• Rides on UDP ports 16384-32767
  • Voice does not need the reliability (retransmission) of TCP since retransmitted data is no longer useful (I already said that).
  • VOIP packets headers:
    • IP – 20 bytes
    • UDP – 8 bytes
    • RTP – 12 bytes
    • L2 headers vary depending on technology (Ethernet = 12 bytes, MPLS, etc.)
  • 2 10-ms packages are usually in one packet (20ms of voice)
  • G.711 (64kbps) produces 160 bytes from 20 ms of voice.
  • G.729 (8kbps) produces 20 bytes from 20 ms of voice.

cRTP

  • Compressed RTP (cRTP) reduces the headers
  • After the first packet lands, the IP, UDP, and RTP headers won’t change, so why send them again?
  • The headers are reduced to a hash.
  • cRTP reduces the headers to 4 bytes with a UDP checksum and 2 bytes without a UDP checksum.
  • Slow links only
  • Processing overhead
  • Finite delay in packetization

Packet Size Effect on Bandwidth

  • The size of a voice frame depends on:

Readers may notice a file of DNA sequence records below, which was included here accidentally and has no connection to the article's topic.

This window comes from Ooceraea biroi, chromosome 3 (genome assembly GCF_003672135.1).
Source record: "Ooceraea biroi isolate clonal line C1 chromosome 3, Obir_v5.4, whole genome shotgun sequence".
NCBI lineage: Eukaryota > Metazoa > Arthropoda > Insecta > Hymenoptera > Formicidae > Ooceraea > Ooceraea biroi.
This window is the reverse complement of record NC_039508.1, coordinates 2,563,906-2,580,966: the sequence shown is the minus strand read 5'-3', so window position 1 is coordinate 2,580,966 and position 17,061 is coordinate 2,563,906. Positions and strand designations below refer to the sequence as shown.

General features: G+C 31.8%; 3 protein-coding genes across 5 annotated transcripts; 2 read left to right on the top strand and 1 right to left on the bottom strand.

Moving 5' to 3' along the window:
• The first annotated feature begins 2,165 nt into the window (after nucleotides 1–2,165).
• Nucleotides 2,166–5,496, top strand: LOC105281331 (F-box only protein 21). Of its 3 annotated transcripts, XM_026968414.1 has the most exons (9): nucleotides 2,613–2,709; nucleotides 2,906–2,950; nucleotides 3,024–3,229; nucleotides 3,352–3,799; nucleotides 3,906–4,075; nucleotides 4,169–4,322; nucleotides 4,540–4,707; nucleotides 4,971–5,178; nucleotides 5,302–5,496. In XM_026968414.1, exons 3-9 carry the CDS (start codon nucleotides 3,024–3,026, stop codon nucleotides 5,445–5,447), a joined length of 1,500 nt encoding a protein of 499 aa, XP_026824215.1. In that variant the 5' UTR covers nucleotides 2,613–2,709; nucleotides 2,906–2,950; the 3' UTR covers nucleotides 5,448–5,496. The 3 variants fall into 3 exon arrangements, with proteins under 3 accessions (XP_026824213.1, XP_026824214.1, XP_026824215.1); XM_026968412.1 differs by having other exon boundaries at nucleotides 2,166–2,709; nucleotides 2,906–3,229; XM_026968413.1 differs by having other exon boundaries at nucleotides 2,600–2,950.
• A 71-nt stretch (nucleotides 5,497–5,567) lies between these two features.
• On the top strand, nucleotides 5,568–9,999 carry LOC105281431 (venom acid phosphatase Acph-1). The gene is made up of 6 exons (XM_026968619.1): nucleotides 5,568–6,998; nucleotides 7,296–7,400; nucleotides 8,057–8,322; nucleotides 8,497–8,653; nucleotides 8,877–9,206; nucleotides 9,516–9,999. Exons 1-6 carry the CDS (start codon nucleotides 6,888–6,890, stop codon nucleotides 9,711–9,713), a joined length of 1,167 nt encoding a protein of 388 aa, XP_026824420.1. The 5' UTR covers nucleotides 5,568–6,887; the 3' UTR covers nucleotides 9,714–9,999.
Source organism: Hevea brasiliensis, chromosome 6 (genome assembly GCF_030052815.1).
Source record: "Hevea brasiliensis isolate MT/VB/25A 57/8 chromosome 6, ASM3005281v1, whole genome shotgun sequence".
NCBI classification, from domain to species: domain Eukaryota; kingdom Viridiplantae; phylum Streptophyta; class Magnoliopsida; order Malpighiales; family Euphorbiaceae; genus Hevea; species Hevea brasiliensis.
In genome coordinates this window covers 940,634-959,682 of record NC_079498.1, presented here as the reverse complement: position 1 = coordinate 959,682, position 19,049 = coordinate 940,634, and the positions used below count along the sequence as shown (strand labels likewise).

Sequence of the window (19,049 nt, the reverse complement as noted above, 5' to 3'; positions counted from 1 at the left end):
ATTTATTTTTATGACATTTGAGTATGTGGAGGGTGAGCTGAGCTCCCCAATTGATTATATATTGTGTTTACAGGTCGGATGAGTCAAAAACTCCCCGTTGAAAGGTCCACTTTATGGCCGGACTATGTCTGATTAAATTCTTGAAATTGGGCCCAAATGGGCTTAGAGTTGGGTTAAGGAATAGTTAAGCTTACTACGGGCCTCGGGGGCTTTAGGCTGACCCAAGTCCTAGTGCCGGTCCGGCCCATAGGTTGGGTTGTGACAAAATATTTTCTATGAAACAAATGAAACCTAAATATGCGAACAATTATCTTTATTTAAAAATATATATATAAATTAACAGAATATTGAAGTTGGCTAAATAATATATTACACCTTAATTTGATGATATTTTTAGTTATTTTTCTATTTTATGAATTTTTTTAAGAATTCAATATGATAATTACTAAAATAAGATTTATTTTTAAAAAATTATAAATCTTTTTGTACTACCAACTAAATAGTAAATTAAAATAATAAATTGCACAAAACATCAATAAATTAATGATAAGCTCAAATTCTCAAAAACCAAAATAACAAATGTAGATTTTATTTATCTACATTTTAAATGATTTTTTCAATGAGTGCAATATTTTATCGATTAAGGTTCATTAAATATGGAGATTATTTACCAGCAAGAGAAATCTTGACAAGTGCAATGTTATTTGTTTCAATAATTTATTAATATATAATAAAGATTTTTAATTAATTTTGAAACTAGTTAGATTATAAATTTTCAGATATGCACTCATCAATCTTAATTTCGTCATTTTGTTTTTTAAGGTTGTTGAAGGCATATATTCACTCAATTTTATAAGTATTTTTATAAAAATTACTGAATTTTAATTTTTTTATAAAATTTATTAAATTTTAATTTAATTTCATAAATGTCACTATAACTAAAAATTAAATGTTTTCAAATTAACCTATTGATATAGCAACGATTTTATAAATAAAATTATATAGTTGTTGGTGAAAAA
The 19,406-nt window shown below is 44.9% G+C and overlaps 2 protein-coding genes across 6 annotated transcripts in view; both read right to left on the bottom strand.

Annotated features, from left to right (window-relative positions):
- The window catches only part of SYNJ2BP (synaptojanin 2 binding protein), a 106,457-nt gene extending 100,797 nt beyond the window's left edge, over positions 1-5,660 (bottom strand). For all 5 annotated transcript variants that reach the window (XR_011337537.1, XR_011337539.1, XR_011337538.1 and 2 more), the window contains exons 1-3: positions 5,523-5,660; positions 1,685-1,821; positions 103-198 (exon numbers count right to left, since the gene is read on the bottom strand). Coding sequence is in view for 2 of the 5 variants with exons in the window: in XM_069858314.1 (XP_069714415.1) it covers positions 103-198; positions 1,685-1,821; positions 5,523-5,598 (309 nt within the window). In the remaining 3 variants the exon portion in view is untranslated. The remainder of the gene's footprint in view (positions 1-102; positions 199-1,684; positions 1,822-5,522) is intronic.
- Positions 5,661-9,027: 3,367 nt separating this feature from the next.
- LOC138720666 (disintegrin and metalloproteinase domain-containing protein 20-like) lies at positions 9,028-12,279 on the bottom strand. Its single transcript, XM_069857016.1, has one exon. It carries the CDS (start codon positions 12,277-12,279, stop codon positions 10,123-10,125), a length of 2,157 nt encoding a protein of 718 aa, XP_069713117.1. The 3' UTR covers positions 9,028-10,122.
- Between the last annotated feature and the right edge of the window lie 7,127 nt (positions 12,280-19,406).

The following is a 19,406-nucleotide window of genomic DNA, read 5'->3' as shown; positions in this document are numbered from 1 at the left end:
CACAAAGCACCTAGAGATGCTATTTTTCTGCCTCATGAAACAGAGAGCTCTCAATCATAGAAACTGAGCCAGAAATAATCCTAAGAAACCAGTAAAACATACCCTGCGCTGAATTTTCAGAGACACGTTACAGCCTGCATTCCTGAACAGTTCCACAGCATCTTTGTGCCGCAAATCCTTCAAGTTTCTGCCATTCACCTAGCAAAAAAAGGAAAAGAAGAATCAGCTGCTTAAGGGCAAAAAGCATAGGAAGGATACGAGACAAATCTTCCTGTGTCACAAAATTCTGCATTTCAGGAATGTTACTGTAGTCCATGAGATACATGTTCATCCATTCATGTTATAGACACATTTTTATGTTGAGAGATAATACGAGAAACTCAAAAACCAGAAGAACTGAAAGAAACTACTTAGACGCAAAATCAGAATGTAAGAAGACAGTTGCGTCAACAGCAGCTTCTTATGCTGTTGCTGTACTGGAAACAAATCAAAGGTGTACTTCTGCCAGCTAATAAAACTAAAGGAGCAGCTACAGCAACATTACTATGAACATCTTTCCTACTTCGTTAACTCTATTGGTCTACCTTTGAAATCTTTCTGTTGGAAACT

• Packet rate and packetization size – rate is inversely proporational to size
    • IP overhead – RTP, UDP, IP, cRTP overhead
    • L2 overhead –
    • Tunneling overhead – IPSec, GRP, MPLS, etc.
  • Codecs have different bandwidth
    • G.711 (PCM) – 8000 samples per second @ 8 bits per sample = 64 kbps
    • G.726 (Adaptive Differencial PCM – ADPCM) – Variable bit rate of 32 kbps, 24 kbps, or 16 kbps
    • G.722 (Wideband Speech Encoding) – 2 subbands using modified ADPCM of 64 kpbs, 56kbps, or 48 kbps
    • G.728
    • G.729 – 10 samples per 10-bit code = 8 kbps

Calculating Total Bandwidth

  • Step 1 – Determine codec and packetization period: What does the codec require in bandwidth?  How many samples per packet (usually 2)?
  • Step 2 – Determine link-specific overhead:  Encapsulation?  cRTP?
  • Step 3 – Calculate packetization size:  Size of voice payload; codec bandwidth * packetization period / 8 = voice payload in bytes
  • Step 4 – Calculate total frame size: IP + UDP + RTP + Tunneling + data link + packetization size
  • Step 5 – Calculate packet rate: 1 / packetization period (ex., 20ms packetization period is 1/0.020 = 50 packets per second)